The radical Islamic group, Hamas, which now heads the Palestinian Authority, has set off a political storm by appointing a top militant to a security post. There has been harsh reaction from both Israel and the Palestinian president.
Israel is threatening to step up military action against Hamas, after the new Palestinian government appointed Jamal Abu Samhadana to set up a new police force.
Samhadana is on Israel's most wanted list, and the army says he is responsible for many deadly attacks on Israelis. He is also believed to be the mastermind of an attack on a U.S. diplomatic convoy in Gaza in 2003 that killed three American security guards.
Israel's deputy defense minister, Ze'ev Boim, said the appointment of Samhadana shows that Hamas is establishing a terrorist regime.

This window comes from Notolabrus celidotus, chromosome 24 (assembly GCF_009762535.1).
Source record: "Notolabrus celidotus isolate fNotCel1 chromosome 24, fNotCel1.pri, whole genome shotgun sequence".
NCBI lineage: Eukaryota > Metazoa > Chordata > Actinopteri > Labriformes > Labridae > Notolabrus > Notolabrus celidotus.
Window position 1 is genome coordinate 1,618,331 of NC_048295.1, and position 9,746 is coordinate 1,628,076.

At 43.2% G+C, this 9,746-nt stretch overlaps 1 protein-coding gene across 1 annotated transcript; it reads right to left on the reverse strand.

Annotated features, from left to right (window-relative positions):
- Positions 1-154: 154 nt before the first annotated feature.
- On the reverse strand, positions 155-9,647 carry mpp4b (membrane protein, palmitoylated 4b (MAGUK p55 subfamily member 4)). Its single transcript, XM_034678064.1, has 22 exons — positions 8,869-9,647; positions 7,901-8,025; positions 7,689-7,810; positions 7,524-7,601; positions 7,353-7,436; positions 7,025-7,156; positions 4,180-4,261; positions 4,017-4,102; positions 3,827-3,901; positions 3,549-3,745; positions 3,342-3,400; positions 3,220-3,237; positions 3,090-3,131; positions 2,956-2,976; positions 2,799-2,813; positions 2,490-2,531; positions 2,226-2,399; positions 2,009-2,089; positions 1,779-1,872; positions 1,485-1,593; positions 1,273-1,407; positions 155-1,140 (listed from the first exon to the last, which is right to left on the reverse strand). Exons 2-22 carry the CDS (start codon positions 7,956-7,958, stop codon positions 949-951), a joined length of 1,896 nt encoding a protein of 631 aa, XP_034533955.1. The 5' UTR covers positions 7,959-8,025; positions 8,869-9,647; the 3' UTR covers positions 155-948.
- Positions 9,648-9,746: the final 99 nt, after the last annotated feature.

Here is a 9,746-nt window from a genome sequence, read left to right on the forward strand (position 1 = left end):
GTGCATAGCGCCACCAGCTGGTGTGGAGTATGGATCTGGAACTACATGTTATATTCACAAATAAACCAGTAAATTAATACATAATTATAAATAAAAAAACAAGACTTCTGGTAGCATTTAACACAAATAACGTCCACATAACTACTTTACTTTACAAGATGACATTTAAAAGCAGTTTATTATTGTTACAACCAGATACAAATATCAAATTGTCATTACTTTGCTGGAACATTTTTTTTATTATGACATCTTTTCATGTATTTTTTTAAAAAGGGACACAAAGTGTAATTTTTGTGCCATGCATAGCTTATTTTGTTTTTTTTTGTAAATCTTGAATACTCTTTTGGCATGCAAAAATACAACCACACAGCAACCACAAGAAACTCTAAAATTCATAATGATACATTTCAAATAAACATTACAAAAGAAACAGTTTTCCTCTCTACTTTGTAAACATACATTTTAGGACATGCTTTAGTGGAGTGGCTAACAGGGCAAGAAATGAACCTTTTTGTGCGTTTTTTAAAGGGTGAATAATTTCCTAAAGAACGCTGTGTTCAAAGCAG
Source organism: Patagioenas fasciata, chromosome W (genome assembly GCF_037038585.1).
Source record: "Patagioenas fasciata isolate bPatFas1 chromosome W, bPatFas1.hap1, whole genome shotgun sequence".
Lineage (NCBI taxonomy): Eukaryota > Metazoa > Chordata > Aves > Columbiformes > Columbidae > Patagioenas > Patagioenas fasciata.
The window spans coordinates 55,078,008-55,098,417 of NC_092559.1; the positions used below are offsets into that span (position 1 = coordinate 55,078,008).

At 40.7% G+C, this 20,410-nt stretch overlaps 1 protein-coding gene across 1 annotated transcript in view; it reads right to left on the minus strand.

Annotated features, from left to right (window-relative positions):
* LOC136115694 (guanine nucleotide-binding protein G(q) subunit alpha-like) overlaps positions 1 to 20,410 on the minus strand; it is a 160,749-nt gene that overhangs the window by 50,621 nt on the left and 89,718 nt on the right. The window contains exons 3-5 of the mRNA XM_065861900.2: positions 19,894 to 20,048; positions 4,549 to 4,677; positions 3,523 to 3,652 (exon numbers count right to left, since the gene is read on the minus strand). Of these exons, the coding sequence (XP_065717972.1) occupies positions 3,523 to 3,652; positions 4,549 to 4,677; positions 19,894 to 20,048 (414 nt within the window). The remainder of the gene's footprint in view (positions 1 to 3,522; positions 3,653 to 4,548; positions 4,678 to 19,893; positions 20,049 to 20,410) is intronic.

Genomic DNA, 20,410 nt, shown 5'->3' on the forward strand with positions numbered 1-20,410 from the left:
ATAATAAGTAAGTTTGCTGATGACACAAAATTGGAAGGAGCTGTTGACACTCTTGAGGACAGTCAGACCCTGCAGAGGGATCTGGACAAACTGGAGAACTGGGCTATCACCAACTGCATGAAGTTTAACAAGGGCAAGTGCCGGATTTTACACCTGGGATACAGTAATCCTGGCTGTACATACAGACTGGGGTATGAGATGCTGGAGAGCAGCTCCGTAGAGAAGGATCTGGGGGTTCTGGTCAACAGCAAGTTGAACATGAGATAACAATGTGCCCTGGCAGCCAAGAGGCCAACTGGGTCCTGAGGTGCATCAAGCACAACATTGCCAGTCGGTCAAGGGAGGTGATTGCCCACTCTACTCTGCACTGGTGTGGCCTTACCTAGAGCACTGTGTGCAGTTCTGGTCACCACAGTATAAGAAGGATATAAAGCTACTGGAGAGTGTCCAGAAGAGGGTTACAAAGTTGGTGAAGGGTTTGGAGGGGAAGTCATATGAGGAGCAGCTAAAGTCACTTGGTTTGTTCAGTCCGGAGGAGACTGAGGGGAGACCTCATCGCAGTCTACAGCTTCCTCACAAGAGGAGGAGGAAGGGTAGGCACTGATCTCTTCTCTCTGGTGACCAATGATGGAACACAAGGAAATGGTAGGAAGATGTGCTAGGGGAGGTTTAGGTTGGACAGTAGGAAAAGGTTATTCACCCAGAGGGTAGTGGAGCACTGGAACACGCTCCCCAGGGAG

"We will settle accounts with this murderer," Boim told Israel Radio. "This appointment will not buy him immunity."
One former security chief went further, saying the entire Hamas Cabinet could be targeted for assassination.
Hamas spokesman Razi Hamed defended the appointment, also on Israel Radio.
Hamed said Samhadana was appointed to restore law and order to the chaotic Palestinian streets, which he described as a top priority.
But Israel was not the only one complaining. Palestinian President Mahmoud Abbas, of the more moderate Fatah party, said he would cancel the appointment because it is illegal. The dispute points to a growing power struggle between Mr. Abbas, who supports peace talks with Israel, and Hamas, which is committed to the destruction of the Jewish state.
So, Hamas is facing pressure from all sides. Israel is threatening military action, Mr. Abbas is trying to curb the powers of the new government, and the U.S. and Europe have imposed crippling economic sanctions.
But Hamas is defiant. Samhadana, the newly appointed security chief, said he would not halt his involvement in attacks against Israel.